The core group that took Eddy’s workshop classes benefited a great deal, and the program at the Century Ballroom started to grow. Frances arranged for several more top artists to come to Seattle, more than I can easily list, but including Kwenda Lima, Sara & Albir, Riquita Alta, and Oscar BA. Frances drew inspiration from her lindy hop days and organized a weekend-long dance camp, the Seattle Kizomba Semba Camp, with classes taught by Eddy, Riquita, and Oscar in the morning and afternoon -75 people divided into 2 tracks by dance level- and dancing all night long. Quite a few people you might recognize attended that camp as students, including people now teaching in Atlanta, Houston, San Francisco and Los Angeles. “What was cool we all met and talked and then they all went away to do their things. So it was a lot of fun to have done that and for all these people who were pioneers in their cities to have come together and then dispersed to be active to this day.”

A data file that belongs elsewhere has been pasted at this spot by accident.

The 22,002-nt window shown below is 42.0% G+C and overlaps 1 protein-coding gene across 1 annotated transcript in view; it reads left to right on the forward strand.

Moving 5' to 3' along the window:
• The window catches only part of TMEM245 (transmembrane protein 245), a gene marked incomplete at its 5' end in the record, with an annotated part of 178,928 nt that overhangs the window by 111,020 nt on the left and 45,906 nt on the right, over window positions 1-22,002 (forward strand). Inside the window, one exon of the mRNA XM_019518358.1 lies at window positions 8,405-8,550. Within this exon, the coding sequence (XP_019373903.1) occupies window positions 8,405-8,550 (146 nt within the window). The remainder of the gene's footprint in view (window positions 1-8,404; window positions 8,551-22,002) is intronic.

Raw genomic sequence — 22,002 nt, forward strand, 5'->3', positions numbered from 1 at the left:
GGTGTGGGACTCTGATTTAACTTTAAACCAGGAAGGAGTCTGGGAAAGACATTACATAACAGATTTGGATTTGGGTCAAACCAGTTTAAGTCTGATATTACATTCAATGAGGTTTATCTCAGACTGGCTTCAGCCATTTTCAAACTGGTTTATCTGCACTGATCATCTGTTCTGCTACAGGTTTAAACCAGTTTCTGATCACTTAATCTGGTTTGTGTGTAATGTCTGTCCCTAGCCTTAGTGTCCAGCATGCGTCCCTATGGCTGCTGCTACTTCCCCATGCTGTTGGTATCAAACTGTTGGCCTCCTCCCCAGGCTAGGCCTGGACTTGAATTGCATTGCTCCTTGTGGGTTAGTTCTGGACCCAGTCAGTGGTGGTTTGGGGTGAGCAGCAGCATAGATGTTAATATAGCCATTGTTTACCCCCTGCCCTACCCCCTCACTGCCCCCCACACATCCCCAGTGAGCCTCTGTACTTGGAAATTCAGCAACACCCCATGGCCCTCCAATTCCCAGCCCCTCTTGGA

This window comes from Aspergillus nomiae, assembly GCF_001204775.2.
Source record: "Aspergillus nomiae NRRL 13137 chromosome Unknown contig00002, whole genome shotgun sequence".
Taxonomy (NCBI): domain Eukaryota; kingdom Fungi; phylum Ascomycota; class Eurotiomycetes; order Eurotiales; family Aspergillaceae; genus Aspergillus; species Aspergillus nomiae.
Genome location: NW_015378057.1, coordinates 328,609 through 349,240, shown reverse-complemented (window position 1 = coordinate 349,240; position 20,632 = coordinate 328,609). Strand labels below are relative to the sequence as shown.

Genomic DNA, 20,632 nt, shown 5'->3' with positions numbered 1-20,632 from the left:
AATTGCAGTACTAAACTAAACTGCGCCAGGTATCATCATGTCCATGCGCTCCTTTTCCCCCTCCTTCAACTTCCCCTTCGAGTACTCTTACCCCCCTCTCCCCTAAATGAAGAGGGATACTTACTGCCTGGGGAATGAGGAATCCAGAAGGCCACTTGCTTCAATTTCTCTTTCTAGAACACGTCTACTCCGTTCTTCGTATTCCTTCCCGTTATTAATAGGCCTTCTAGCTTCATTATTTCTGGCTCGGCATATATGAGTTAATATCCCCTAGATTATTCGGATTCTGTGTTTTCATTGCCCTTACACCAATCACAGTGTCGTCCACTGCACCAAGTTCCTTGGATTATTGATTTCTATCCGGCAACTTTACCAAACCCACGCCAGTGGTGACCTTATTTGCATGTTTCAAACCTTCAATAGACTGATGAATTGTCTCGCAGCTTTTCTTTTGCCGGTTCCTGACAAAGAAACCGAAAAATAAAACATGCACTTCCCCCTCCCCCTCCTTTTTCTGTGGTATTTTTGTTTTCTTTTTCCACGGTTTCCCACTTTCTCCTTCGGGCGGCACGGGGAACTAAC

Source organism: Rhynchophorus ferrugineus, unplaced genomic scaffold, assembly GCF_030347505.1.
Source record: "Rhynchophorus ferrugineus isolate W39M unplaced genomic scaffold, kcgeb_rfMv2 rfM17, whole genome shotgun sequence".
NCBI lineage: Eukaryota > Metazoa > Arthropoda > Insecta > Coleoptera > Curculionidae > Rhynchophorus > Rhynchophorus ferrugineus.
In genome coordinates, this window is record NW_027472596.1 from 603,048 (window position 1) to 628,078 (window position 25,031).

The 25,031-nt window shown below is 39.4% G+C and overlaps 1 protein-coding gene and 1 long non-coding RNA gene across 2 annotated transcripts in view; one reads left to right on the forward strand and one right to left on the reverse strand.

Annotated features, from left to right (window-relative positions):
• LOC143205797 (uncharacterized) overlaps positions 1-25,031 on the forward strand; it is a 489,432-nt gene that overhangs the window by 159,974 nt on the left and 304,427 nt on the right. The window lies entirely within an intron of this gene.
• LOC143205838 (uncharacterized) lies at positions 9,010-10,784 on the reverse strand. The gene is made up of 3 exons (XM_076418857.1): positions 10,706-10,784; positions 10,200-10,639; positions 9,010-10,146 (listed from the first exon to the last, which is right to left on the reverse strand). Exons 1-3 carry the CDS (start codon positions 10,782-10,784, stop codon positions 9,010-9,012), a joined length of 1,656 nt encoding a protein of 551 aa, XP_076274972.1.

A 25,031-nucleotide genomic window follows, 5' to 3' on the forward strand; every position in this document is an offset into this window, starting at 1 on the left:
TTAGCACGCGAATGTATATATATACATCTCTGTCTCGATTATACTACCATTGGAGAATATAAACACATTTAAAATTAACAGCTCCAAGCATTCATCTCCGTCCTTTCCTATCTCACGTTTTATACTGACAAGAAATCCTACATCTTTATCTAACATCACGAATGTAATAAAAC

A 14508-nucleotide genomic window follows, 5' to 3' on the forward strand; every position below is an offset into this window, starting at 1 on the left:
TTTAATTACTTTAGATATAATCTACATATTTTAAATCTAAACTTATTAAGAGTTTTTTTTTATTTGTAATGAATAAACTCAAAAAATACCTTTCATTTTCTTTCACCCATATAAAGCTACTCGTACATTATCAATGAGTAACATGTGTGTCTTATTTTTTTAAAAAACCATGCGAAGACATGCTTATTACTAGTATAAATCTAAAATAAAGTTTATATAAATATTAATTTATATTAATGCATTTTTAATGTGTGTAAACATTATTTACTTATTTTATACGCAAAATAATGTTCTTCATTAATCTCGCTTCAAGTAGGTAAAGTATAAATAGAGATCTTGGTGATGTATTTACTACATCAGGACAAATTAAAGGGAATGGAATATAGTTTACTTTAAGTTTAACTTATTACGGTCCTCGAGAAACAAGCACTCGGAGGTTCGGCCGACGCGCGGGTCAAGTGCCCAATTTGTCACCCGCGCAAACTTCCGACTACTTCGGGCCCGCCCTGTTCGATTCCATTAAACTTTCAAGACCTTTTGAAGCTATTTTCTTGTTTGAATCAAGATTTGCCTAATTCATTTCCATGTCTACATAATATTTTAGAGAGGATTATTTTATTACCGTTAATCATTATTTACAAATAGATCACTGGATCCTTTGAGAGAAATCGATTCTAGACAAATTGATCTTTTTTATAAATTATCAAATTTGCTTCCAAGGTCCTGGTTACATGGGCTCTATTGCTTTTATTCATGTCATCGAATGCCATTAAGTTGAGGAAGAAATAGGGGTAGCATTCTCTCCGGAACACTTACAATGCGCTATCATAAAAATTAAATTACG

Stepping outside the timeline for a moment – Frances also organized an online group for teachers of kizomba in the USA and has been trying for more than a year to create an opportunity for us to come together and share ideas for improving instruction nationwide.
Sharing kizomba from Seattle to Nicaragua
Frances continued to work with Jay and Allison to build interest in kizomba. We did demos at salsa dances, swing dances, a blues and fusion dance – that was through people I already knew in those scenes, and in the culture of the dance scenes here they are very open to things like that.”